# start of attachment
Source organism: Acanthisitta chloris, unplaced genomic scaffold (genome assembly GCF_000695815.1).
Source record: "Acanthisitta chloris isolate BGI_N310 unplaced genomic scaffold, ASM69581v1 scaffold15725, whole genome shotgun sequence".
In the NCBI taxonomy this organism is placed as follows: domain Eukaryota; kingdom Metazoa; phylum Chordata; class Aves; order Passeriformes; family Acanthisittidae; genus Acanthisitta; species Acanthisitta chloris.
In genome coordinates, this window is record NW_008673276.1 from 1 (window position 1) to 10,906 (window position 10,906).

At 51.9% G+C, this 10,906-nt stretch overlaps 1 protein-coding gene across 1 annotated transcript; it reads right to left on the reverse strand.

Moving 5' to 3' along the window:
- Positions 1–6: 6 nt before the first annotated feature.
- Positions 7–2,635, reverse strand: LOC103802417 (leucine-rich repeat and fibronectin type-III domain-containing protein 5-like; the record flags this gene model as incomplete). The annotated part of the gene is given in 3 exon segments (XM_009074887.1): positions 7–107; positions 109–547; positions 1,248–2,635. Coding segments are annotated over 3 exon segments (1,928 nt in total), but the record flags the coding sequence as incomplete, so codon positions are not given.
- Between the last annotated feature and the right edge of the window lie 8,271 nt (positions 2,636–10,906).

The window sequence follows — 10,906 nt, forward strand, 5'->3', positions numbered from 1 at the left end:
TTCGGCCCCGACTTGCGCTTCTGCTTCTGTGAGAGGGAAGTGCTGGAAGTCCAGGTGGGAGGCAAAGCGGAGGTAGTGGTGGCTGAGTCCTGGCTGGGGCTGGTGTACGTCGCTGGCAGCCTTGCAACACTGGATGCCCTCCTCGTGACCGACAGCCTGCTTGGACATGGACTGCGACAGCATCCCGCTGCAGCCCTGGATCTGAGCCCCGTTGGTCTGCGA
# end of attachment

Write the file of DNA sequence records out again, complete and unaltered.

Source organism: Acanthisitta chloris, unplaced genomic scaffold (genome assembly GCF_000695815.1).
Source record: "Acanthisitta chloris isolate BGI_N310 unplaced genomic scaffold, ASM69581v1 scaffold15725, whole genome shotgun sequence".
In the NCBI taxonomy this organism is placed as follows: domain Eukaryota; kingdom Metazoa; phylum Chordata; class Aves; order Passeriformes; family Acanthisittidae; genus Acanthisitta; species Acanthisitta chloris.
In genome coordinates, this window is record NW_008673276.1 from 1 (window position 1) to 10,906 (window position 10,906).

At 51.9% G+C, this 10,906-nt stretch overlaps 1 protein-coding gene across 1 annotated transcript; it reads right to left on the reverse strand.

Moving 5' to 3' along the window:
- Positions 1–6: 6 nt before the first annotated feature.
- Positions 7–2,635, reverse strand: LOC103802417 (leucine-rich repeat and fibronectin type-III domain-containing protein 5-like; the record flags this gene model as incomplete). The annotated part of the gene is given in 3 exon segments (XM_009074887.1): positions 7–107; positions 109–547; positions 1,248–2,635. Coding segments are annotated over 3 exon segments (1,928 nt in total), but the record flags the coding sequence as incomplete, so codon positions are not given.
- Between the last annotated feature and the right edge of the window lie 8,271 nt (positions 2,636–10,906).

The window sequence follows — 10,906 nt, forward strand, 5'->3', positions numbered from 1 at the left end:
TTCGGCCCCGACTTGCGCTTCTGCTTCTGTGAGAGGGAAGTGCTGGAAGTCCAGGTGGGAGGCAAAGCGGAGGTAGTGGTGGCTGAGTCCTGGCTGGGGCTGGTGTACGTCGCTGGCAGCCTTGCAACACTGGATGCCCTCCTCGTGACCGACAGCCTGCTTGGACATGGACTGCGACAGCATCCCGCTGCAGCCCTGGATCTGAGCCCCGTTGGTCTGCGA